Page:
Smartphones are expensive: One of the latest iPhone models can set you back $600 or more. That’s more than some laptops!
So what happens if you need to replace your phone fast, but don’t have enough cash on hand? Can you finance a smartphone?
The short answer is “yes.” The longer answer includes the caveat “be careful.” That’s because financing options vary widely and all contain hidden traps of one sort or another.
Finance Through Your Provider
The way many smartphone buyers avoid sticker shock is by letting their cellphone carrier subsidize the cost of a new phone. They do that by signing a two-year service contract with the provider, then getting the phone either for free or at a reduced cost. This can work well if you are satisfied with your cellphone service and nothing happens that forces you to get out of your contract early (you move to a new area or lose your job, for example). If you need to terminate your contract early, the fee will be steep.
If you don’t want to sign a new two-year service contract, you still have options. In the past, that usually meant either paying upfront or a phone or buying a compatible phone elsewhere and linking it to your account. But most providers now offer payment plans on phones, separate from the service contract. These plans typically allow you to pay for some of the priciest phones over a a couple of years.
For this story, I compared the cost of an iPhone 5s in the 16 GB model. All the major cellphone providers offer a similar deal. You have three options:
- Pay upfront. The retail price is typically $649.99.
- Sign a two-year contract: The price drops to $199.99, and even that may be paid off over time with a trade-in or good credit.
- Buy the device using an installment plan for approximately $20 to $27 a month for 18 to 24 months.
All three carriers I looked at advertise interest-free payments for the device with no service contract required. But if you drop service with the provider you’ve obtained the phone through, you must pay off the remaining cost of the device immediately. This essentially ties you to the service provider, unless you have the cash to pay off the phone in full.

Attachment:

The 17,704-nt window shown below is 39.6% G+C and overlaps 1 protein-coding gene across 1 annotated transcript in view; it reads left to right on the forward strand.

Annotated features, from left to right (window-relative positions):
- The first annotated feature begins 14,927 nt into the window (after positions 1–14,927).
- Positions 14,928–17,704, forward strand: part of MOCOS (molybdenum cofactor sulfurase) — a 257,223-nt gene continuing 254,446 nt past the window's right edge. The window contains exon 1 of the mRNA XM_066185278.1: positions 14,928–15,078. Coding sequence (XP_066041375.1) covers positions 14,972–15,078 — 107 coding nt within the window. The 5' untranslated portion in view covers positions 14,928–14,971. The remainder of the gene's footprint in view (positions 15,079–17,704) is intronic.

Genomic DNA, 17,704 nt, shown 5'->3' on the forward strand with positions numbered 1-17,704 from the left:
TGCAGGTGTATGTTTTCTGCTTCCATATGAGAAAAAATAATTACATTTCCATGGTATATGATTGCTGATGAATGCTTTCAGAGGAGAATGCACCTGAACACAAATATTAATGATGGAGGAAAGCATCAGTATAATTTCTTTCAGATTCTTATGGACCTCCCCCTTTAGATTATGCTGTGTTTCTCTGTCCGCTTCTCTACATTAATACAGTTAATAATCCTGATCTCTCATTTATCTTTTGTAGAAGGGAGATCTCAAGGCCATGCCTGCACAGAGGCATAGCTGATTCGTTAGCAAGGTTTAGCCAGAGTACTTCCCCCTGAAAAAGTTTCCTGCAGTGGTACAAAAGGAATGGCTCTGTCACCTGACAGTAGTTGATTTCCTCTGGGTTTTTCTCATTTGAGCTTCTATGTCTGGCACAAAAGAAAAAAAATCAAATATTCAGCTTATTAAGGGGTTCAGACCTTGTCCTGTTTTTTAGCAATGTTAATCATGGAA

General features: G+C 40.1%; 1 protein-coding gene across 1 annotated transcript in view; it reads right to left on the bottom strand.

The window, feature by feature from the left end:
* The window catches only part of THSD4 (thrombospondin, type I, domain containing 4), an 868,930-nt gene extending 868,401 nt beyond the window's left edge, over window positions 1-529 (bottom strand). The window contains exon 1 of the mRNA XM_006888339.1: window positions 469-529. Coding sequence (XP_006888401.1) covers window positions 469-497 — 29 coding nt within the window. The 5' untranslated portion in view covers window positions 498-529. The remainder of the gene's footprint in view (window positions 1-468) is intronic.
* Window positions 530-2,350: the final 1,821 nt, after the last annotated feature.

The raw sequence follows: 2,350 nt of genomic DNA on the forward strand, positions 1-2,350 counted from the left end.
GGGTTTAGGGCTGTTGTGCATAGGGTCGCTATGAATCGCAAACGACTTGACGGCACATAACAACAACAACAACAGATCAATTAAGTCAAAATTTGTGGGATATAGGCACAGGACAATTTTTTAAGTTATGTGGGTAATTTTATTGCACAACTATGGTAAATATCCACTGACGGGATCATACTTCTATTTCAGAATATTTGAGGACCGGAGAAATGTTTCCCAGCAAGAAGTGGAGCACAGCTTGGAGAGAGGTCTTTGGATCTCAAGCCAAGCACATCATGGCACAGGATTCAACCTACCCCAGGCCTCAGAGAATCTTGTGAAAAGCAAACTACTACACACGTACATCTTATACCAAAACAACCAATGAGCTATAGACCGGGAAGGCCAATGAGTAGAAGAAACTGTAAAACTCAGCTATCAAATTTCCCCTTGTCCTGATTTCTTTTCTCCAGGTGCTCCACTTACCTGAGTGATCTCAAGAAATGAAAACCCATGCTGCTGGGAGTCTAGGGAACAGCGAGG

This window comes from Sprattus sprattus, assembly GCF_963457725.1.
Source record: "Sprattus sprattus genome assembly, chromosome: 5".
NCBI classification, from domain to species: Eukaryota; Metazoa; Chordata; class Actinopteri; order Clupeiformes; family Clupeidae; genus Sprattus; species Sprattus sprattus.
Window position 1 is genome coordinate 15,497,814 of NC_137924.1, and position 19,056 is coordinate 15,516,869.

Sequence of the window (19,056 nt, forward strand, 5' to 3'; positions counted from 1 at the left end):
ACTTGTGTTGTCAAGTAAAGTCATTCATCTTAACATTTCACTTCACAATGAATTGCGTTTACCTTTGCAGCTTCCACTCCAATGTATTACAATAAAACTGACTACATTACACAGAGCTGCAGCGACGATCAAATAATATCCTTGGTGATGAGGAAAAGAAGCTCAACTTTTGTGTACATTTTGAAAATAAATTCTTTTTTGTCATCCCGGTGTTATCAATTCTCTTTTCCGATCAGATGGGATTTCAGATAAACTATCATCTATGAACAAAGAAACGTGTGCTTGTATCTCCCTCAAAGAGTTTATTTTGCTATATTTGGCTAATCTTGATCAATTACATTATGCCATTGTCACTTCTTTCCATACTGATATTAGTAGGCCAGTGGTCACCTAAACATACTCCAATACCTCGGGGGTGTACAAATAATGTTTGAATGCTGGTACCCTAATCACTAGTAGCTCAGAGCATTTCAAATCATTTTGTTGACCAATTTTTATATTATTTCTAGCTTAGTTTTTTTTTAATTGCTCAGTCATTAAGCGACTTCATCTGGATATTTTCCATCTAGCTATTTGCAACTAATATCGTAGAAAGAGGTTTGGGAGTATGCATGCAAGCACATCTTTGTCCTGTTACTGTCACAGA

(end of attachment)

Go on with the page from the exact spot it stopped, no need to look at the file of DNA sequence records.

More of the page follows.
(More details about major providers plans are listed below.)
Finance Through a Third-Party Seller
You can buy a phone on eBay or through an electronics store. The store may offer interest-free financing for a time, or you can use Bill Me Later to pay for an eBay purchase. (Other retailers may offer Bill Me Later as well.) You have to make sure to buy an “unlocked” phone compatible with the cellphone carrier of your choice.
Best Buy, for example offers this phone for $699.99 with no contract extension. It can be financed with a Best Buy credit card, which is currently offering no interest for 18 months if paid in full during that time. The catch, of course, is that if you don’t pay it off in 18 months, or if you make a late payment, interest will be charged from the date of purchase. The advertised APRs are: variable 23.24% to 27.99%, non-variable 9.99% to 24.75%.
Walmart is advertising this phone for $649 as a prepaid phone or in conjunction with their month-to-month Straight Talk service. It currently advertises two financing options:
- Bill Me Later is offering six months with no payments, and no interest if paid in full within six months on orders over $250. If not paid off in six months, interest will be charged from the original date of purchase. You will either have to already have a Bill Me Later account or apply for one. (A credit check will be required.)
- Walmart Credit Card or Walmart Discover Card. Both of these currently carry a 22.9% variable APR. Currently offering new cardholders a $25 statement credit if they open a Walmart Credit Card account and spend $75 the same day they open their account. Offer expires January 31.
Your Own Credit Card or Loan
If you have a low-rate credit card, you may want to use that to purchase your smartphone. You can create your own repayment schedule, but you’ll pay whatever interest rate your lender charges. The danger? If you make small monthly payments, you may still owe a chunk of money when you are ready to trade your smartphone in for a new one.